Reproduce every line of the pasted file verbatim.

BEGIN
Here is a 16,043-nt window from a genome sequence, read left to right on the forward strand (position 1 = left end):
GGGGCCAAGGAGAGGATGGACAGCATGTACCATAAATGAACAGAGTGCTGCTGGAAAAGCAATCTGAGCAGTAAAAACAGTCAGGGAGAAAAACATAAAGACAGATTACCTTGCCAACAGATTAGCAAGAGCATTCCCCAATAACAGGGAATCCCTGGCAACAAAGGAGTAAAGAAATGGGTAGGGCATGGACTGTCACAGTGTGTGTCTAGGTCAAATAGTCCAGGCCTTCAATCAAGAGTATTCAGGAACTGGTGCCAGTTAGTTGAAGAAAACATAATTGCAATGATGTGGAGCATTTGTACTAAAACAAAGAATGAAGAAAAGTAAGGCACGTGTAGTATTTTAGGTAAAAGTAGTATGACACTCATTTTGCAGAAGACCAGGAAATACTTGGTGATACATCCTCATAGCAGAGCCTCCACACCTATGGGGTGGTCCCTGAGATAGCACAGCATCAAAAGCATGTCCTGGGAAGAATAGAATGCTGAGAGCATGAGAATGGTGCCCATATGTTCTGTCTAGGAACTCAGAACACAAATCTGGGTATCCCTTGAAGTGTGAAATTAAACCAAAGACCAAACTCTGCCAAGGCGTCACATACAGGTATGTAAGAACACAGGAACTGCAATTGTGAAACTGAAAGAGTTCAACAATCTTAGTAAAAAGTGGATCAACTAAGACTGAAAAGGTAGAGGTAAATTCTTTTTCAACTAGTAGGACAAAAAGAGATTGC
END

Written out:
Here is a 16,043-nt window from a genome sequence, read left to right on the forward strand (position 1 = left end):
GGGGCCAAGGAGAGGATGGACAGCATGTACCATAAATGAACAGAGTGCTGCTGGAAAAGCAATCTGAGCAGTAAAAACAGTCAGGGAGAAAAACATAAAGACAGATTACCTTGCCAACAGATTAGCAAGAGCATTCCCCAATAACAGGGAATCCCTGGCAACAAAGGAGTAAAGAAATGGGTAGGGCATGGACTGTCACAGTGTGTGTCTAGGTCAAATAGTCCAGGCCTTCAATCAAGAGTATTCAGGAACTGGTGCCAGTTAGTTGAAGAAAACATAATTGCAATGATGTGGAGCATTTGTACTAAAACAAAGAATGAAGAAAAGTAAGGCACGTGTAGTATTTTAGGTAAAAGTAGTATGACACTCATTTTGCAGAAGACCAGGAAATACTTGGTGATACATCCTCATAGCAGAGCCTCCACACCTATGGGGTGGTCCCTGAGATAGCACAGCATCAAAAGCATGTCCTGGGAAGAATAGAATGCTGAGAGCATGAGAATGGTGCCCATATGTTCTGTCTAGGAACTCAGAACACAAATCTGGGTATCCCTTGAAGTGTGAAATTAAACCAAAGACCAAACTCTGCCAAGGCGTCACATACAGGTATGTAAGAACACAGGAACTGCAATTGTGAAACTGAAAGAGTTCAACAATCTTAGTAAAAAGTGGATCAACTAAGACTGAAAAGGTAGAGGTAAATTCTTTTTCAACTAGTAGGACAAAAAGAGATTGC